How iPhone X’s Face ID Feature Works with ‘Most’ Sunglasses, Prevents Theft of Device
Apple has eventually replaced the ageing fingerprint sensor from the last-gen iPhone models with its new Face ID feature on the newly released iPhone X. As far as security and usability is concerned, the Face ID feature is a step ahead of the cumbersome Touch ID which is still being used on the iPhone 8 as well as iPhone 8 Plus models.
According to MacRumors, a couple of potential iPhone X customers recently reached out to Apple executive Craig Federighi via email out of sheer curiosity to know the working mechanism of the iPhone X's coveted Face ID feature when used with the sunglasses on.
Federighi has reportedly confirmed in his response to the customer query that Face ID will work fine with most sunglasses and its hidden security mechanism will kick in whenever a thief tries holding up the phone to the owner's face.
As far as sunglasses are concerned, the Face ID feature is designed to allow enough IR light to pass through the sunglasses and thereby it will be able to identify the user's eyes.
In response to the query about Face ID's security mechanism, Federighi said this:
"There are two mitigations: if you don't stare at the phone, it won't unlock. Also, if you grip the buttons on both sides of the phone when you[r] hand it over, it will temporarily disable Face ID."
Check out the screenshot of Federighi's email in response to the customer query (below):
In related news, Apple has officially confirmed that the iPhone X Face ID will support only one face per device at launch to ensure stringent security check for the device and keep it locked to the device's owner.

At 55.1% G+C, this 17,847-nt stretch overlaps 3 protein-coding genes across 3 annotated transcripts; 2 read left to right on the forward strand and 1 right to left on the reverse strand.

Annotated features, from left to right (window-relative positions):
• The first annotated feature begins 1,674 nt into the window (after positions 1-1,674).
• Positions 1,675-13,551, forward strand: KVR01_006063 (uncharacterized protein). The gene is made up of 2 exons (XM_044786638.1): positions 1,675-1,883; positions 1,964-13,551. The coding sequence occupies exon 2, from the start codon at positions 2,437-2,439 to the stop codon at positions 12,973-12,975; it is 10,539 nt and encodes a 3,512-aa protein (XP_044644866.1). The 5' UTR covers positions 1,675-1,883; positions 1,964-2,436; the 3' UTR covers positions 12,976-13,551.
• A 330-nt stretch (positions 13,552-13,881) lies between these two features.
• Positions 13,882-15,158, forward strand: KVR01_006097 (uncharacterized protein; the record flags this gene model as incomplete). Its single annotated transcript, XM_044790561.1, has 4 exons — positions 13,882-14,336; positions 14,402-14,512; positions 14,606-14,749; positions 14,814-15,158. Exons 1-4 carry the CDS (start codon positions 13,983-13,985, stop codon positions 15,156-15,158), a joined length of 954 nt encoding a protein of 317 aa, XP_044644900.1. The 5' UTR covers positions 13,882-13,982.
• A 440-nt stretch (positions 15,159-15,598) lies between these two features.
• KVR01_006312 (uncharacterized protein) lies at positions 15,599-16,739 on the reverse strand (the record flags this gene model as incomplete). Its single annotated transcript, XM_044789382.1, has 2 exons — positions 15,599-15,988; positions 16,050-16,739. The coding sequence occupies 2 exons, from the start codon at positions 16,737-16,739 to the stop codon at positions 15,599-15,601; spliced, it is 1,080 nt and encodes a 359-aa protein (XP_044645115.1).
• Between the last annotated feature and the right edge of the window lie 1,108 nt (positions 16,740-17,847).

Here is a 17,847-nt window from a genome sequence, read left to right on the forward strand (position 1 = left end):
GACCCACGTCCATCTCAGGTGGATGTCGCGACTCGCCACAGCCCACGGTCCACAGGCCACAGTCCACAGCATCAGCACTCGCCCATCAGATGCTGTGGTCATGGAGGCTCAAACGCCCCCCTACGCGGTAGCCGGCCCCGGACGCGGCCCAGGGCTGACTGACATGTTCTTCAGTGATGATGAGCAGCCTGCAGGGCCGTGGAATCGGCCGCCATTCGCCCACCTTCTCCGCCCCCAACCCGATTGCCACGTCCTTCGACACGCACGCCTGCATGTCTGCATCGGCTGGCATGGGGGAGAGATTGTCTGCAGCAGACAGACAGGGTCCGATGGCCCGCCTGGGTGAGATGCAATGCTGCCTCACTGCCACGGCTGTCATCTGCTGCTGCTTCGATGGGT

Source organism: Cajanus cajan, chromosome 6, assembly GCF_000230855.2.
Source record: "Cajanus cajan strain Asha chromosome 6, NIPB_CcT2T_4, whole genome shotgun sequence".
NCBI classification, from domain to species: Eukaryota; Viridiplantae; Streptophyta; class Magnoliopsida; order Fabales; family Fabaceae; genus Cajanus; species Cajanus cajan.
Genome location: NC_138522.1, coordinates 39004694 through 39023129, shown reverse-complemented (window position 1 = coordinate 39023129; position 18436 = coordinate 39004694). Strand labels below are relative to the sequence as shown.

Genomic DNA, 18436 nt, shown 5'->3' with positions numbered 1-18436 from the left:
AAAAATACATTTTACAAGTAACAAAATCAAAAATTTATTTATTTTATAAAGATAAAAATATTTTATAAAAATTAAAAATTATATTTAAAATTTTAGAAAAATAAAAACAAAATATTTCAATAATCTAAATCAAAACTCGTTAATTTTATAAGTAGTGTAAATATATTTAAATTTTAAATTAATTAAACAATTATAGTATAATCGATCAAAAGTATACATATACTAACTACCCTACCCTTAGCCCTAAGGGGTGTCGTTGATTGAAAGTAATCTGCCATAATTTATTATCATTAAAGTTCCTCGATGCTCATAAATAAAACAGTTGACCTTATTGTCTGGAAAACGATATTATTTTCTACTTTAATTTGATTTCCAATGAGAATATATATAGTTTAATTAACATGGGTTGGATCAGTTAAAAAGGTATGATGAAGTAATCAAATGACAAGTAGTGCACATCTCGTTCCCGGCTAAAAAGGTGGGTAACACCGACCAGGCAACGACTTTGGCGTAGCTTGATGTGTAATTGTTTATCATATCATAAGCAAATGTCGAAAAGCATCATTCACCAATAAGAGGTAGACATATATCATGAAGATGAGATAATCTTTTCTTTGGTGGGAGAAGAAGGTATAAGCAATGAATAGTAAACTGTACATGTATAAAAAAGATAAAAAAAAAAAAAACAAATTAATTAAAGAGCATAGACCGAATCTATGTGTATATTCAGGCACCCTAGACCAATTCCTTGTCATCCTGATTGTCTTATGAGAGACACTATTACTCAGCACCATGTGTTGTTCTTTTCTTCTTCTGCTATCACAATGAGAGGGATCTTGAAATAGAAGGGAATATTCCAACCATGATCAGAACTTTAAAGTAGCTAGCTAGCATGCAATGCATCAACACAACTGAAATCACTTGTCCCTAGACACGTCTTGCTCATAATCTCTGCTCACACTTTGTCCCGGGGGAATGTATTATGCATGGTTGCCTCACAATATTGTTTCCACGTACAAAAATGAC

The Face ID's limitation of supporting just one face or one user per device could be tricky and troublesome for those living in a joint family with multiple people trying to access the phone for various purposes. Every time the device's owner will be forced to unlock the phone, before his/her family members could use it.
Such a hindrance could quickly get frustrating to those who are accustomed to sharing their device with others. However, one might still use the passcode option on the iPhone X and turn off the Face ID feature for good.
A passcode does not sound as convenient as the pattern lock or Touch ID feature, especially with young children who cannot read and the senior citizens who struggle to remember things.
If Face ID is not your forte, you still have the option of buying the iPhone 8 or iPhone 8 Plus which still use the fingerprint sensor and Touch ID.
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